Public demand for blockchain use cases has exploded in the past year, especially around the adoption of non-fungible tokens (NFTs), cryptocurrency and decentralised finance (DeFi) through enterprise applications. Indeed, Gartner predicts that by 2024, at least 20% of large enterprises will use digital currencies for payment, stored value, or collateral.
With blue chip payment processors such as Visa, Mastercard, PayPal, and Square leading the way and supporting forms of cryptocurrency transactions, enterprises have increasingly taken notice. Many are embracing these new applications as they seek to extract value from new business models and the processes which they enable.
There are, however, risks attributed to the integration of enterprise applications needed for digital currencies – ranging from volatility to a lack of legal protection and regulatory clarity – especially for those more inexperienced organisations. And with enterprises, particularly application leaders, under pressure to embark on the blockchain journey in 2022, businesses must agree on use cases and follow several key processes to ensure success.
Use cases for blockchain in 2022
First, for any organisational adoption of blockchain, the initial step is establishing use cases, often boiling down to three potential applications: stored value, payment, and leverage for high-yield investments available in DeFi. Leaders should next select solutions corresponding to these applications.
For stored value, leaders choose an institutional digital asset custody and/or retail wallet solution to ensure processes for regulatory compliance measures are incorporated.
When selecting payments, use a payment software provider or processor that provides the types of payment workflow and system interfaces required for the new functionality, to meet evolving customer needs.
Finally, for leverage, leaders should select a service provider that bridges centralised finance controls and processes with decentralised financial protocols and applications.
Regulation and analytics
Through the process, organisations fraying into blockchain must remain vigilant when integrating cryptocurrency applications. Cybercrimes involving cryptocurrencies are on the rise, totalling approximately $1.9bn across the world in 2020, with ransomware payments in the first half of 2021 exceeding the 2020 total, according to CipherTrace’s Cryptocurrency Crime and Anti-Money Laundering Report. According to Gartner, this trend is only set to continue as new ransomware models become the primary concern for company executives.
This means learning about the transparency afforded by trackable and immutable blockchain transactions, especially when compared to transactions on other payment and money movement networks that lack such visibility. Second to this, organisations should use know your customer (KYC) and identity proofing services when onboarding users to their cryptocurrency platforms, so that their identities can be mapped to their blockchain transactions and remain compliant with existing and upcoming regulations.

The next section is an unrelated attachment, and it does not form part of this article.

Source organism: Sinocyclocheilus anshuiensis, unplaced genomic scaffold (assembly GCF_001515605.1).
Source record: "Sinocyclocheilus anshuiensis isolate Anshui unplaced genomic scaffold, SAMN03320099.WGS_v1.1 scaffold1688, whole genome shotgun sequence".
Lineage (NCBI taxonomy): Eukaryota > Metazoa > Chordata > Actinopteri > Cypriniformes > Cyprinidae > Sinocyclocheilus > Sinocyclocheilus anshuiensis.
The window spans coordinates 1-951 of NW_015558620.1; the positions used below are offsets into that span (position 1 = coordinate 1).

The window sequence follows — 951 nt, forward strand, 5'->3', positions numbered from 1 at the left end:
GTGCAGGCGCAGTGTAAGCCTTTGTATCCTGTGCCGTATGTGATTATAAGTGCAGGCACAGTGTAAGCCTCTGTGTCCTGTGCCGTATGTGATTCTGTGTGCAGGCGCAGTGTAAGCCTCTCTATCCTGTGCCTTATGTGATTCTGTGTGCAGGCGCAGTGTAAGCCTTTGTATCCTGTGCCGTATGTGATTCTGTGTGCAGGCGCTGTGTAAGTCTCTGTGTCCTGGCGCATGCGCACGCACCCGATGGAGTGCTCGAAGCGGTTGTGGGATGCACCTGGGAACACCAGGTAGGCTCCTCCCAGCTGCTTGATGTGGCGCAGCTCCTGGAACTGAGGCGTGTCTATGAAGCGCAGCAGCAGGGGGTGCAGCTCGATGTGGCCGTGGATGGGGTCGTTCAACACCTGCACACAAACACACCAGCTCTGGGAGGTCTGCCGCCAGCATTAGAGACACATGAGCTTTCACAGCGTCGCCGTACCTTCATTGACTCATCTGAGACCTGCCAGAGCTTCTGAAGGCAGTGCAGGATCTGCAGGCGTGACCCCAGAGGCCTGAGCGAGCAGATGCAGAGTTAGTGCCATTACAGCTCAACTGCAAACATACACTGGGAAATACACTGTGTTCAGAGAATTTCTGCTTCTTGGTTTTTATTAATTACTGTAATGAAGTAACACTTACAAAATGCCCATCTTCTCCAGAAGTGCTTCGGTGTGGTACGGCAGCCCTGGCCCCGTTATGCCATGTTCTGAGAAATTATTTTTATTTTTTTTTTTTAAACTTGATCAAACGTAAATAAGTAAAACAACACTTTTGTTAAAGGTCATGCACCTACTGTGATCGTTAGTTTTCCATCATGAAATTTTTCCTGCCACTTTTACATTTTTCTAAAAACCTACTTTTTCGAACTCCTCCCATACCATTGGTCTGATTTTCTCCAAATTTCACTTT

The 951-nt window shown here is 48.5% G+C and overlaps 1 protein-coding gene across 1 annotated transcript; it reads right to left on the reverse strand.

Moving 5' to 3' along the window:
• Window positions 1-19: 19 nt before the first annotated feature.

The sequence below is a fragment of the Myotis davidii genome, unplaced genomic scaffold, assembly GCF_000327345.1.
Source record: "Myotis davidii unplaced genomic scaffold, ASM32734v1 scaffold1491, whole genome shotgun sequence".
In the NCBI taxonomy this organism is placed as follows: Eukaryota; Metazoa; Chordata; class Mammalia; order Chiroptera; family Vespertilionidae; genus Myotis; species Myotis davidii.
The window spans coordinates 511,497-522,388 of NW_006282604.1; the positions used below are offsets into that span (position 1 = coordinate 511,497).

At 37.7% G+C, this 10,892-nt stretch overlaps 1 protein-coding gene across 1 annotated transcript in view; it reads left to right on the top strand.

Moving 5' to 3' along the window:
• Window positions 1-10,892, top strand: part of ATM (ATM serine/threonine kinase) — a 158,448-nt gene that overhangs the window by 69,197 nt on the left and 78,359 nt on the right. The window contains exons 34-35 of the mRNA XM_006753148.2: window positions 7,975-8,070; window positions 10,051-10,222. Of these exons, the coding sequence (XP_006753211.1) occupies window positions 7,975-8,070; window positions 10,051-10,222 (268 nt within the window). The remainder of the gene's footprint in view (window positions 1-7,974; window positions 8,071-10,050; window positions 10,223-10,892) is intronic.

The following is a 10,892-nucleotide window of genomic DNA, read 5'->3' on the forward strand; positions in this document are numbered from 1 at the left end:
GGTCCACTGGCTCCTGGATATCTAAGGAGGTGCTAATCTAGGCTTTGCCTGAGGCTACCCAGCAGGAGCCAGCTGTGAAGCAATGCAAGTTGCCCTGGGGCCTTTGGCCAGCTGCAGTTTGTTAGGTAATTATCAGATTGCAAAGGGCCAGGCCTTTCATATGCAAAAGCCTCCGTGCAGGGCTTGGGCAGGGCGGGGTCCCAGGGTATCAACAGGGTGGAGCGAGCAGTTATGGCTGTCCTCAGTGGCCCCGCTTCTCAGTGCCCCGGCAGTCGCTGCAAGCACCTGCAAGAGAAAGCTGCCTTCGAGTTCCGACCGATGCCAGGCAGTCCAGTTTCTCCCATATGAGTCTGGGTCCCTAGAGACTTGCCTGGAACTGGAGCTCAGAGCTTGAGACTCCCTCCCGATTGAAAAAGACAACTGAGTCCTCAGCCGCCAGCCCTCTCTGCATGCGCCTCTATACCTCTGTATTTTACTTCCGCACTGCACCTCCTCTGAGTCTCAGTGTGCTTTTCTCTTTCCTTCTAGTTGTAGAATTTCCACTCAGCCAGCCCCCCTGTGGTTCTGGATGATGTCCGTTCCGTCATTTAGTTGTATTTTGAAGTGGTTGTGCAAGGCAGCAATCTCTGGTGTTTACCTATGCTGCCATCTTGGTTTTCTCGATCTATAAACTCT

Businesses must also consider on and off-chain analytics and intelligence, either directly or via integration with digital asset custody solutions or wallets. This will ensure they comply with travel rules and other regulations while preventing and detecting criminal activity that infiltrates their applications.
To ensure coordination across the business, application leaders should establish a governance and legal process that involves the CEO, the board, and key operations executives, before preparing a technical and financial response for ransomware attacks. Leaders must also look to monitor government and industry-body announcements on changes to regulations to update their digital currency applications accordingly.
Unlock the power of NFTs
When embarking on blockchain journeys, the power of NFTs must also be considered, to both unlock new opportunities for brand gamification and increase brand value through community engagement.
NFTs have increasingly become an opportunity for businesses to leverage trending hypertokenisation and grow business models, with the market having surged to new highs with $2.5bn in sales so far this year, up from just $13.7m in 1H20, according to marketplace data.
To put this in practice, leaders must determine how they can exploit NFTs as an abstraction of their company’s past products, patents, intellectual property and even processes. This might involve partnering with current NFT leaders and ‘packagers’ to help brainstorm potential enterprise artefacts and abstractions that can be virtualised and tokenised.
Opportunity within risk
While risks remain prevalent in the integration of blockchain and associated technologies such as cryptocurrency the opportunity is too big to miss. Moreover, these risks are expected to reduce with Gartner research suggesting a safe public blockchain in the next three years, as improved advanced analytics, combined with global regulatory pressures, thwart hackers, and fraudsters from attacking organisations.
Ultimately, application leaders must consider their use cases and packaged services, if they are to successfully integrate the technology and enjoy the benefits harnessed by many already.